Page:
The case for testing Pfizer’s Paxlovid for treating long COVID

The researcher said her chronic fatigue symptoms, which “felt like a truck hit me,” are gone after taking the two-drug oral therapy.

Long COVID is a looming health crisis, estimated to affect up to 30% of people infected with the coronavirus. It can last for months, leaving many unable to work. More than 200 symptoms have been associated with the condition, including pain, fatigue, brain fog, breathing difficulty and exhaustion after minimal amounts of physical activity.

Dr. Steven Deeks, a professor of medicine at the University of California, San Francisco (USSF), and an expert in HIV cure research, said drug companies tend to discount single-patient case studies. But such instances have helped drive HIV cure research, and Deeks thinks these Paxlovid cases could do the same for long COVID.

    “This provides really strong evidence that we need to be studying antiviral therapy in this context as soon as possible,” said Deeks, adding that he has heard of yet another anecdotal case at UCSF in which a long COVID patient’s symptoms cleared after taking Paxlovid.

Scientists caution that these cases are “hypothesis-generating only” and not proof that the drug caused relief of lingering symptoms. But they lend support to a leading theory that long COVID may be caused by the virus persisting in parts of the body for months, affecting patients’ daily lives long after acute symptoms disappear.

The best evidence so far comes from a National Institutes of Health (NIH) study, currently under peer review, in which researchers conducted autopsies in 44 people who died of COVID-19 or another cause but were infected with COVID. They found widespread infection throughout the body, including in the brain, that can last more than seven months beyond the onset of symptoms.

Paxlovid, which combines a new Pfizer pill with the old antiviral ritonavir, is currently authorized for use in the first days of a COVID infection to prevent severe disease in high-risk patients.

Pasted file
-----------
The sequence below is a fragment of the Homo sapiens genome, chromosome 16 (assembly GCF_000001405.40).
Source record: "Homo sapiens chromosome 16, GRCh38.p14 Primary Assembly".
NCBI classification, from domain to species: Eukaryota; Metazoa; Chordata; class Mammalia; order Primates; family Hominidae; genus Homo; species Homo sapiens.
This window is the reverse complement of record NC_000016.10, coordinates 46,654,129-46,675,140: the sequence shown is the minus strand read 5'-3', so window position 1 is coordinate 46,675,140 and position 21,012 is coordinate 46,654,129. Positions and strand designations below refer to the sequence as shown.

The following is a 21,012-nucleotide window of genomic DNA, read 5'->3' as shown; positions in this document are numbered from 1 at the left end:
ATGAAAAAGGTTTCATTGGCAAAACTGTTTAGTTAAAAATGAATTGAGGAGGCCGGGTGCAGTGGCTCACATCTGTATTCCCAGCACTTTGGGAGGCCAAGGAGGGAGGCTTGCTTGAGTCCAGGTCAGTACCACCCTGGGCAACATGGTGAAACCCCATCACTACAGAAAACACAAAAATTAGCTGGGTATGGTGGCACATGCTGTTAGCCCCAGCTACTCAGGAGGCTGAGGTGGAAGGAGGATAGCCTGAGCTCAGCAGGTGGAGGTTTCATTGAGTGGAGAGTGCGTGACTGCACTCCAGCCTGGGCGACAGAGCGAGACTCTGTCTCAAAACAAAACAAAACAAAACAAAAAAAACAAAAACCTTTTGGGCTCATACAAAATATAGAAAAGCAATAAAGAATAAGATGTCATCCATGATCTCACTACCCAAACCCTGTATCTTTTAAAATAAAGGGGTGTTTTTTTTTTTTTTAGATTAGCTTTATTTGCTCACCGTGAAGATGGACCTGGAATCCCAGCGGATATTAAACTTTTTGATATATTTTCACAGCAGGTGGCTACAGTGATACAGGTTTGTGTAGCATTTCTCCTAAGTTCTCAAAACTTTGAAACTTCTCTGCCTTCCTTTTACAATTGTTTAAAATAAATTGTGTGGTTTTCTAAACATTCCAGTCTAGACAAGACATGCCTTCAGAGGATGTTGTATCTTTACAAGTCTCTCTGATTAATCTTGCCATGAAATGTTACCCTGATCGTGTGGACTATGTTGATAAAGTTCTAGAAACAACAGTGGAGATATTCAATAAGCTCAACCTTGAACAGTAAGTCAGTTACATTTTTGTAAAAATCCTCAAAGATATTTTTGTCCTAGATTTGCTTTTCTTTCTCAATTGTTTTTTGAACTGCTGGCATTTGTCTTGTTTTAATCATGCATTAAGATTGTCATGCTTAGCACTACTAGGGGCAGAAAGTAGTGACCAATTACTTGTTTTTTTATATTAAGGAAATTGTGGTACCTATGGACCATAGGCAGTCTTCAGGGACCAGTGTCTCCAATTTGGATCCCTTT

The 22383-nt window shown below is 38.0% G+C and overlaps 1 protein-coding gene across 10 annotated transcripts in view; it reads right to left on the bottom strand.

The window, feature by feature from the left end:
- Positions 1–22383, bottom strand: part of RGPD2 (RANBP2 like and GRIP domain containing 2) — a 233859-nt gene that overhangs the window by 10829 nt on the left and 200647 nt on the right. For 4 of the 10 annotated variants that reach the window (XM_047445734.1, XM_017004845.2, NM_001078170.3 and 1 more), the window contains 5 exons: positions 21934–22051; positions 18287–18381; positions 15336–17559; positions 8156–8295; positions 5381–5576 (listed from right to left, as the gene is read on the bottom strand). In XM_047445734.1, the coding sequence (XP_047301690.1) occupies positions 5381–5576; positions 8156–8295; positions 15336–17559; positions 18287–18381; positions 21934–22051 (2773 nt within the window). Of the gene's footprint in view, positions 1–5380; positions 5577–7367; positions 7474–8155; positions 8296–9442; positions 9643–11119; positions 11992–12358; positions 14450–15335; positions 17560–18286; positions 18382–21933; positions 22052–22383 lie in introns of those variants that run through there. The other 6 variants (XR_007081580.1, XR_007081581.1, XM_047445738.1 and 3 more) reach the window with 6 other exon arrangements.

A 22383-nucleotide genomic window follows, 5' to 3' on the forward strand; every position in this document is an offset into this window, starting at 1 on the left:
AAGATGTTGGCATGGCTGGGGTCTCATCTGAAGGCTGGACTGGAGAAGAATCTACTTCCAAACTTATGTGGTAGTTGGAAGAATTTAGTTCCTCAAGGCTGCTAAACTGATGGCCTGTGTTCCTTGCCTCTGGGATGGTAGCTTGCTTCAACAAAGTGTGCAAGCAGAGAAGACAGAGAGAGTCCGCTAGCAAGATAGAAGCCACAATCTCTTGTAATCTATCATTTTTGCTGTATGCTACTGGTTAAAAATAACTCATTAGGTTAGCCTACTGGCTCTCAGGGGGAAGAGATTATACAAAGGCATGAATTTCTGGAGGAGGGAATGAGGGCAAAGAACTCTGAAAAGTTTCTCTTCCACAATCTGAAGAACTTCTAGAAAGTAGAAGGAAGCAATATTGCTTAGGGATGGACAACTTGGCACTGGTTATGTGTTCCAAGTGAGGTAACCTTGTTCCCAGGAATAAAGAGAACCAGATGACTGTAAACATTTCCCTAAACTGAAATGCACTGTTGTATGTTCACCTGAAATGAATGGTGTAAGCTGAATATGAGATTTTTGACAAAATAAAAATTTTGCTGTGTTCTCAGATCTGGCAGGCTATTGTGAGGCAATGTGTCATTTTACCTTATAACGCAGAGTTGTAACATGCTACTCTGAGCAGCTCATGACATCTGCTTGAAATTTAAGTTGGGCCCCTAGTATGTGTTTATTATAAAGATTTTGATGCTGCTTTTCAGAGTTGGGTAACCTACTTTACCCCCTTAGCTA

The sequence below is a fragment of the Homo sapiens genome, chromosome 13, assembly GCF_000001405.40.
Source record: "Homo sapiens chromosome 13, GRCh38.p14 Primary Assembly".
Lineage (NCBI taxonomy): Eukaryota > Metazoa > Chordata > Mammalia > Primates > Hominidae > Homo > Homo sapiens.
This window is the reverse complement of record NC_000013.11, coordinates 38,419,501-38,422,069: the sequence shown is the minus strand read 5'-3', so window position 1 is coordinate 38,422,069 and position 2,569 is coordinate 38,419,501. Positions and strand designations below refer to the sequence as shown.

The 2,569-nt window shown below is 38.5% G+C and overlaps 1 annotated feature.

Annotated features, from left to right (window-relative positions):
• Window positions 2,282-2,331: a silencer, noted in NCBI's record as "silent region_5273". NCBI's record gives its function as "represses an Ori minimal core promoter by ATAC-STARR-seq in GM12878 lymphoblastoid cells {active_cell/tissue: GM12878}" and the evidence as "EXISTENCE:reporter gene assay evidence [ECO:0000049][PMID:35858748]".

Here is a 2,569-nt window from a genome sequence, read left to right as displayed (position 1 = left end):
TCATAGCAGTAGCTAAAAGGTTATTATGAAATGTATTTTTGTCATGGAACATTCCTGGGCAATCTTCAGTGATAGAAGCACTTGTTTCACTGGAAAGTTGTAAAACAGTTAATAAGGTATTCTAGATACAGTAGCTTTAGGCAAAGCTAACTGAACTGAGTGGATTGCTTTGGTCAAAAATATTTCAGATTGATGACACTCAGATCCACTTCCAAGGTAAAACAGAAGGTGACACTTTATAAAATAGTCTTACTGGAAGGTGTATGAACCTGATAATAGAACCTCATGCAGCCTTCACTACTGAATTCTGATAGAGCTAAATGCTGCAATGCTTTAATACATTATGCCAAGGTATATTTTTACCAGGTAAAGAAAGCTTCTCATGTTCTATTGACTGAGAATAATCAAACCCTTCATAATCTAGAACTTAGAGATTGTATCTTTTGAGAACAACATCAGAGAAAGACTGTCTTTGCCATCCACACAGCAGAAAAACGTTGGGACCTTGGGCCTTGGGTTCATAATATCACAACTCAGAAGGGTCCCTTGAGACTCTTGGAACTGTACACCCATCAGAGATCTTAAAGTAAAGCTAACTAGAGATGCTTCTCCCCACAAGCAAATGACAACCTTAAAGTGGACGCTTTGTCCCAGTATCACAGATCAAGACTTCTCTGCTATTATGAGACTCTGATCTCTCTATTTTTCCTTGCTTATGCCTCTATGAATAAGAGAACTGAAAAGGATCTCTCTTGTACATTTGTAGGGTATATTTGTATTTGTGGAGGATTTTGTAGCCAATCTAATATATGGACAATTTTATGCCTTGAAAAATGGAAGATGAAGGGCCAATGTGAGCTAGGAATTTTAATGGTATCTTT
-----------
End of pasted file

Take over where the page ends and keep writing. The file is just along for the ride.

Pfizer spokesman Kit Longley said the company does not have any long COVID studies underway and did not comment on whether it would consider them.

The drugmaker has two large clinical trials testing whether Paxlovid can prevent initial COVID infection. That “may provide us with relevant data to help inform future studies,” Longley said.

Patients who have been suffering for months are growing frustrated with the lack of pharmaceutical research for their condition.

There are currently fewer than 20 clinical trials led by individual researchers or small drugmakers testing treatments for long COVID, only a handful of which have moved beyond early stages, a Reuters review found.

Diana Berrent, founder of grassroots COVID advocacy group Survivor Corps, has been lobbying the Biden Administration to fund large long COVID clinical trials.

   “We shouldn’t be doing our research based on anecdotal reports,” she said. “That’s not good enough.”


In one of the case reports, published as a preprint ahead of peer review, a previously healthy and vaccinated 47-year-old woman became infected with COVID in the summer of 2021. Most of her acute symptoms dissipated within 48 hours, but she continued to have severe fatigue, brain fog, exhaustion after exercise, insomnia, racing heartbeat and body aches severe enough that she could no longer work.

    About six months after her initial infection, she was reinfected, likely with COVID, and many of her acute symptoms also returned. Her doctor prescribed a five-day course of Paxlovid.

    On day 3, she noticed a rapid improvement of long COVID symptoms. “She’s back to normal,” said Dr. Linda Geng, co-director of Stanford Health Care’s long COVID clinic and author of the case report posted on Research Square.

In the second case, Lavanya Visvabharathy, 37, an immunologist working at Northwestern Medicine’s long COVID clinic, was infected in December 2021.

Her initial symptoms were mild, but she later experienced chronic fatigue, headaches and sleep disturbances for four months after infection. She also kept testing positive on rapid antigen tests, a sign of viral persistence

Visvabharathy was aware of the NIH study and the Stanford case, and decided to try Paxlovid to see if it could clear any lingering virus. Toward the end of the five-day course, her fatigue and insomnia had improved, and her headaches were less frequent. Two weeks after treatment ended, her fatigue was gone. “That’s 100% fixed,” she said.

But to prove Paxlovid provides that kind of relief would require carefully controlled clinical trials, Visvabharathy said.

Dr. Igor Koralnik, who heads Northwestern Medicine’s clinic focused on the neurological effects of long COVID, noted the long list of widely-used medications that are affected by ritonavir and said Paxlovid “can’t be used willy nilly.”

“Paxlovid is not a benign medication,” he said. “There should be studies.”

(Reporting by Julie Steenhuysen; Editing by Michele Gershberg and Bill Berkrot)

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